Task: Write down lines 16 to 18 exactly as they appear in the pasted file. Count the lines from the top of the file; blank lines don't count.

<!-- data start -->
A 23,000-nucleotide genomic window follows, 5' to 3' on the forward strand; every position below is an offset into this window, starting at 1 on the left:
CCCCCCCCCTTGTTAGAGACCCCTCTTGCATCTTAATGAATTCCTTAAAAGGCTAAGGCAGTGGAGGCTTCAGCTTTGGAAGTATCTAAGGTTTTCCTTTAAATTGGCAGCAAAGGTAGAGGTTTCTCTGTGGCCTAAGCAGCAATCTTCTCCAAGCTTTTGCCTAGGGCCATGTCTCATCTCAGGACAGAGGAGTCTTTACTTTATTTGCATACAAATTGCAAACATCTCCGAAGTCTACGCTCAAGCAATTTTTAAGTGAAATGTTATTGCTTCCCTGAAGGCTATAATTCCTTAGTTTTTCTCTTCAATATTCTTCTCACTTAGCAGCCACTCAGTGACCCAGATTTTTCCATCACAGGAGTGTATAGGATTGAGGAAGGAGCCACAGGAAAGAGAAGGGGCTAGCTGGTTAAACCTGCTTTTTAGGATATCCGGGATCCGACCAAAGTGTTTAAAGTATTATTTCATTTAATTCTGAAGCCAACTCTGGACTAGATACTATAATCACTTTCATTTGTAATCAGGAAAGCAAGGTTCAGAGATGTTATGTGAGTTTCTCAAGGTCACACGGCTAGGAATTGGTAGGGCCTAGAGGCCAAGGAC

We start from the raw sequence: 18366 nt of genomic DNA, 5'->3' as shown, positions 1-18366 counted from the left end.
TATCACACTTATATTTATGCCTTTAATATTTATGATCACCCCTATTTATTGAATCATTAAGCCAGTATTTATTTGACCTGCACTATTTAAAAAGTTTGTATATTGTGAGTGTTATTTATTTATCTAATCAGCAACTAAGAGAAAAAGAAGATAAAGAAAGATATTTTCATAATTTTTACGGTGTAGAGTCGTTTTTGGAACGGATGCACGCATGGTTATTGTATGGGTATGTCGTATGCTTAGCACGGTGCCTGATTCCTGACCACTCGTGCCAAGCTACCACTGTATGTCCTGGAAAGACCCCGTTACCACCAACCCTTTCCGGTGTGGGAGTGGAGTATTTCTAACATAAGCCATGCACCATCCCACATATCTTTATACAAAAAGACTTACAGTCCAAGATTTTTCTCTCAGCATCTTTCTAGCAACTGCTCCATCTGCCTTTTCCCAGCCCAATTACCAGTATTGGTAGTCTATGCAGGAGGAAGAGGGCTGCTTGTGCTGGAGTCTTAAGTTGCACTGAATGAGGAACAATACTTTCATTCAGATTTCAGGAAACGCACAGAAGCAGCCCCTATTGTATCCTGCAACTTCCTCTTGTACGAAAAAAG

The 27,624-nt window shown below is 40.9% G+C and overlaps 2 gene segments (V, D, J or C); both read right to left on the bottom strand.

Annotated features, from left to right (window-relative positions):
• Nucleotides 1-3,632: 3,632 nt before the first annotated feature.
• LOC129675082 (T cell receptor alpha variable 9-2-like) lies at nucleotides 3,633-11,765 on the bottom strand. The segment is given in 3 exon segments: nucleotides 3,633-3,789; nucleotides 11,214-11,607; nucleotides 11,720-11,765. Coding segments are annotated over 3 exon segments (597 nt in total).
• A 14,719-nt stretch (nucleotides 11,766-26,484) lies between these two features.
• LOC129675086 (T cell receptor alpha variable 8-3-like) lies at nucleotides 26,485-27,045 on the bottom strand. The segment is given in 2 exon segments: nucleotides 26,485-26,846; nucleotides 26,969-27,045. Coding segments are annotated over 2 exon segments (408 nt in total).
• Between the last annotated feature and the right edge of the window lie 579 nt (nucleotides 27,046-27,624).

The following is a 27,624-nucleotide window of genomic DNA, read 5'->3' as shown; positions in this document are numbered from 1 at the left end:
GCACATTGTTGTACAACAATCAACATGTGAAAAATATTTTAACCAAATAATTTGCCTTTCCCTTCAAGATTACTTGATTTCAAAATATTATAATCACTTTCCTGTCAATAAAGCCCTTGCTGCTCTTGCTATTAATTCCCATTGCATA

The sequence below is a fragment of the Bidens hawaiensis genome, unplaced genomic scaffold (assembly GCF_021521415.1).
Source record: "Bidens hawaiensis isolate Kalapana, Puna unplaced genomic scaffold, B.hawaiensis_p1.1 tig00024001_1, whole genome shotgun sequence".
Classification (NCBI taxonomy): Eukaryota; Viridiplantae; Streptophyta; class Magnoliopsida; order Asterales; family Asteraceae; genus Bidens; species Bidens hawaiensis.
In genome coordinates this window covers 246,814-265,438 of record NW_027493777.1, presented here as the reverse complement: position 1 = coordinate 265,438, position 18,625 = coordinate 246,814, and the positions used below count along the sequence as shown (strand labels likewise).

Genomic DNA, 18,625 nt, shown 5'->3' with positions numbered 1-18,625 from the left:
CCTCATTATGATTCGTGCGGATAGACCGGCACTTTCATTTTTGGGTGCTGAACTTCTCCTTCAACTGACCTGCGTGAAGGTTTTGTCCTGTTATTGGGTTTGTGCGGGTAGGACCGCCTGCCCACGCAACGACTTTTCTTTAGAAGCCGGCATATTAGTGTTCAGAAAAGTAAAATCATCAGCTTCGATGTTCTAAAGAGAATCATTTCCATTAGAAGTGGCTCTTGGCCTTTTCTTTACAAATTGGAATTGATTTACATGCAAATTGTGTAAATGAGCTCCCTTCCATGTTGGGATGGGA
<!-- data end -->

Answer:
Classification (NCBI taxonomy): Eukaryota; Viridiplantae; Streptophyta; class Magnoliopsida; order Asterales; family Asteraceae; genus Bidens; species Bidens hawaiensis.
In genome coordinates this window covers 246,814-265,438 of record NW_027493777.1, presented here as the reverse complement: position 1 = coordinate 265,438, position 18,625 = coordinate 246,814, and the positions used below count along the sequence as shown (strand labels likewise).

Genomic DNA, 18,625 nt, shown 5'->3' with positions numbered 1-18,625 from the left: